Douglass Cassel, Notre Dame Professor of Law and director of the Law School’s Center for Civil and Human Rights, says the International Criminal Court’s (ICC) issuance of an arrest warrant today for Sudanese President Omar Hassan al-Bashir “may have serious diplomatic consequences, as several African governments have publicly suggested that they may reassess their support for the ICC if the warrant issues.” This is the first-ever arrest warrant for a sitting head of state issued by the ICC. Bashir was charged with war crimes and crimes against humanity in Darfur.
“Ample evidence supports the ICC’s action,” says Cassel, who has followed the case closely. “This precisely the sort of case for which the ICC was created.”
Cassel is a scholar and practitioner of international human rights, international criminal and international humanitarian law. His scholarly articles in English and Spanish are published in the United States, Latin America and Europe, and he lectures at universities and conferences worldwide. On behalf of retired United States diplomats, and leading experts on international law, he has filed several amicus curiae briefs in the United States Supreme Court, involving the rights of prisoners at Guantanamo, and accountability for human rights violations under the Alien Tort Claims Act. He represents victims of human rights violations in Colombia, Guatemala, Peru and Venezuela, in cases before the Inter-American Commission and Inter-American Court of Human Rights.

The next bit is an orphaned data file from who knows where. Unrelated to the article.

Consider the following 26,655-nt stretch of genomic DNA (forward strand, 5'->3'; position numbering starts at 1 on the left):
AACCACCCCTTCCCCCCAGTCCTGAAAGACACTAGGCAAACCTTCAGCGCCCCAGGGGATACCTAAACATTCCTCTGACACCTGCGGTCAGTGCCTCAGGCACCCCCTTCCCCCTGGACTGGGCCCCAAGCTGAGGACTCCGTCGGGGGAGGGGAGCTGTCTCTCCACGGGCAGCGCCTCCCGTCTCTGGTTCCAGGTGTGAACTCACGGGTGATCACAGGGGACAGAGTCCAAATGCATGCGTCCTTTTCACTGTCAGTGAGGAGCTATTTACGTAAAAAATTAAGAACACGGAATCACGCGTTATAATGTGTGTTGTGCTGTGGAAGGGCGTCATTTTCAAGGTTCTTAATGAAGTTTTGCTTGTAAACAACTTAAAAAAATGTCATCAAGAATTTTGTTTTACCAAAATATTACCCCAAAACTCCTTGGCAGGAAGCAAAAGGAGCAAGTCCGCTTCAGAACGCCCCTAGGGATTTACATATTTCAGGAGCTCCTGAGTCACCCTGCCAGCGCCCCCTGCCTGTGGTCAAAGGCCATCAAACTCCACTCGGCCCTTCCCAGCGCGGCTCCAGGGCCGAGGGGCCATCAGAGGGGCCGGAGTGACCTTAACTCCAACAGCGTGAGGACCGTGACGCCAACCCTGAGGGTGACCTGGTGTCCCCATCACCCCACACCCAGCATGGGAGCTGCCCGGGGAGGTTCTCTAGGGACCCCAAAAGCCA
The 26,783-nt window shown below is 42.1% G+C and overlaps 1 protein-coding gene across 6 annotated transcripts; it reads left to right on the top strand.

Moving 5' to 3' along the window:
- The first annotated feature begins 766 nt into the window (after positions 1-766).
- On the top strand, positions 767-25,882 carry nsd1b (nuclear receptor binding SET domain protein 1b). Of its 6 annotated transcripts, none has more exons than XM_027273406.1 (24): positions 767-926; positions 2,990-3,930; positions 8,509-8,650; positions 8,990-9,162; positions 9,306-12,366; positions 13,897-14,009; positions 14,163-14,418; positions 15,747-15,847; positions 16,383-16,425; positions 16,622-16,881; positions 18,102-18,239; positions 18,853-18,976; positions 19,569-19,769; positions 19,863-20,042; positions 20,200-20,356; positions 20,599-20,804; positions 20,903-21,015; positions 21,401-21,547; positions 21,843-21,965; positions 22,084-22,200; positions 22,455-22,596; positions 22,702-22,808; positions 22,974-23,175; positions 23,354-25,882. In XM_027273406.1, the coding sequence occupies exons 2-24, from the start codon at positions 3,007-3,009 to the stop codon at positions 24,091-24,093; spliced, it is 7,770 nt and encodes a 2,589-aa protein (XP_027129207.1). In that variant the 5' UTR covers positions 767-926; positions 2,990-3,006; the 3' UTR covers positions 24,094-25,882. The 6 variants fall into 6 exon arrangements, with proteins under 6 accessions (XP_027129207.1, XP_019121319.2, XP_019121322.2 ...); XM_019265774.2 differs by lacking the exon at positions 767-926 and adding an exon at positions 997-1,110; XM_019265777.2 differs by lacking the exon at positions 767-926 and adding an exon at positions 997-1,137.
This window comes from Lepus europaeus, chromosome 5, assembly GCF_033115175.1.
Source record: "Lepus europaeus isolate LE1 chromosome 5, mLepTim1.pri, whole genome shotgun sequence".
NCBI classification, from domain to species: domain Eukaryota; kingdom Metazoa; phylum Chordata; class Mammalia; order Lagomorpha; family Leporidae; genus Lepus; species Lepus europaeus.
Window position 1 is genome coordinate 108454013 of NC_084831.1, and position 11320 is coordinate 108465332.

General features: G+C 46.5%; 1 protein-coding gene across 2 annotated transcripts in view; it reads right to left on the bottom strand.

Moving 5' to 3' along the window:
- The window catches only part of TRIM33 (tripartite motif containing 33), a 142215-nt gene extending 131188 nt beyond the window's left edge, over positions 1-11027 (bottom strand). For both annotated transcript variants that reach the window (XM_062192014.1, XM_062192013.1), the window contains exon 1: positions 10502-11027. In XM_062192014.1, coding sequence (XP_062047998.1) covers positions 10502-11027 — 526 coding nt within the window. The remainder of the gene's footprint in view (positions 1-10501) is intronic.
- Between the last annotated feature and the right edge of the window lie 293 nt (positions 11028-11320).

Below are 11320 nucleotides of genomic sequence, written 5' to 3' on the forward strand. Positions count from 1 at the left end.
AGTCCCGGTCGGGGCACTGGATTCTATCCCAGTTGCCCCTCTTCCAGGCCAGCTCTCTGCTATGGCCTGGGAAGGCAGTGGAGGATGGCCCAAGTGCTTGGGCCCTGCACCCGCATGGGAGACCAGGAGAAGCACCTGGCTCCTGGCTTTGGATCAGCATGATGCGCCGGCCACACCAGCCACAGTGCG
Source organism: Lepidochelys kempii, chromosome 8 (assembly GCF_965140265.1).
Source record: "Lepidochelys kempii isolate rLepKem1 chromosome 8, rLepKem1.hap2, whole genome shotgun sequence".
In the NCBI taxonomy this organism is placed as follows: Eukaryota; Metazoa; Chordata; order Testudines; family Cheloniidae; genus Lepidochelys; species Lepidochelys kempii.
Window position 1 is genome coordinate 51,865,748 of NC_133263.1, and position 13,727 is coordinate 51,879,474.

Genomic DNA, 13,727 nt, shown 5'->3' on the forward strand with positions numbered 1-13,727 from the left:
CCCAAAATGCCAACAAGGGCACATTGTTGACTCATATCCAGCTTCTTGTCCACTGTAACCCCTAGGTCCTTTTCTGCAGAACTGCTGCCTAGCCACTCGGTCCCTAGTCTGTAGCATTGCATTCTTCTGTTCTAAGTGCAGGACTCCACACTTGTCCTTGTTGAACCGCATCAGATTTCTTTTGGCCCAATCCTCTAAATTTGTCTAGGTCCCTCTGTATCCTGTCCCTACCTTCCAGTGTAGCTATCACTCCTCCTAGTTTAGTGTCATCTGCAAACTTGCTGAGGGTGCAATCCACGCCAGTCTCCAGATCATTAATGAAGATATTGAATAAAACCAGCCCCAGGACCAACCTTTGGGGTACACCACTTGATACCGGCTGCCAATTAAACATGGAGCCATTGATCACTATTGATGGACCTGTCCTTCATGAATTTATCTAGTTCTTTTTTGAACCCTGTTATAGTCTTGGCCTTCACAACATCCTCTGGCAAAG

Cassel has served as Legal Advisor to the United Nations Commission on the Truth for El Salvador; Executive Council member of the American Society of International Law; co-chair of the International Committee of the Board of Directors of the Lawyers’ Committee for Civil Rights Under Law; Chair of the Independent International Panel on Alleged Collusion in Sectarian Killings in Northern Ireland; and consultant to the Department of State, Department of Justice, Ford Foundation, the President of the American Bar Association, and non-governmental human rights organizations. In 2000 and again in 2003, he was nominated by the US Government, and elected by the Organization of American States, to serve on the Board of the Justice Studies Center of the Americas, of which he was elected President. Since 2000 he has been President of the Due Process of Law Foundation, based in Washington, D.C., which promotes judicial reform throughout the hemisphere.
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